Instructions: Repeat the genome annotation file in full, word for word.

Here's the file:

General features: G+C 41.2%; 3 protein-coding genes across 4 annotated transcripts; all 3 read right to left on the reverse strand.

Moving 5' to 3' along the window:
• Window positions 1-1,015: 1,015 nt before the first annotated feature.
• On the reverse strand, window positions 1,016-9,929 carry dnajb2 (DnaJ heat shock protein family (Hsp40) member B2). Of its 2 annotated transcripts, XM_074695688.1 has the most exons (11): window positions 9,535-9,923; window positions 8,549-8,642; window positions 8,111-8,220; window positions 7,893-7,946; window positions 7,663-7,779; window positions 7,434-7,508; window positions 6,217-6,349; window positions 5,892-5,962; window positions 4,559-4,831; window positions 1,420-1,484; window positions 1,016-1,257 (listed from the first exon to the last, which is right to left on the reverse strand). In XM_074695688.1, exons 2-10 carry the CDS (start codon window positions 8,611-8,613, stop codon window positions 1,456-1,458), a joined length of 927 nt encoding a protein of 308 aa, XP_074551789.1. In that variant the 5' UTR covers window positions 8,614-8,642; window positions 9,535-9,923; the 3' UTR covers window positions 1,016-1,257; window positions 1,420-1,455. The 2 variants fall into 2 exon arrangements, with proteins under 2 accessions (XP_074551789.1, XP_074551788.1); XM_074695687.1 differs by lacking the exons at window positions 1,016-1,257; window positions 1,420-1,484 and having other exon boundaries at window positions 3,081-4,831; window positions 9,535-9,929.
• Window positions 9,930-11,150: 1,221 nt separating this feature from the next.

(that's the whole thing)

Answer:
General features: G+C 41.2%; 3 protein-coding genes across 4 annotated transcripts; all 3 read right to left on the reverse strand.

Moving 5' to 3' along the window:
• Window positions 1-1,015: 1,015 nt before the first annotated feature.
• On the reverse strand, window positions 1,016-9,929 carry dnajb2 (DnaJ heat shock protein family (Hsp40) member B2). Of its 2 annotated transcripts, XM_074695688.1 has the most exons (11): window positions 9,535-9,923; window positions 8,549-8,642; window positions 8,111-8,220; window positions 7,893-7,946; window positions 7,663-7,779; window positions 7,434-7,508; window positions 6,217-6,349; window positions 5,892-5,962; window positions 4,559-4,831; window positions 1,420-1,484; window positions 1,016-1,257 (listed from the first exon to the last, which is right to left on the reverse strand). In XM_074695688.1, exons 2-10 carry the CDS (start codon window positions 8,611-8,613, stop codon window positions 1,456-1,458), a joined length of 927 nt encoding a protein of 308 aa, XP_074551789.1. In that variant the 5' UTR covers window positions 8,614-8,642; window positions 9,535-9,923; the 3' UTR covers window positions 1,016-1,257; window positions 1,420-1,455. The 2 variants fall into 2 exon arrangements, with proteins under 2 accessions (XP_074551789.1, XP_074551788.1); XM_074695687.1 differs by lacking the exons at window positions 1,016-1,257; window positions 1,420-1,484 and having other exon boundaries at window positions 3,081-4,831; window positions 9,535-9,929.
• Window positions 9,930-11,150: 1,221 nt separating this feature from the next.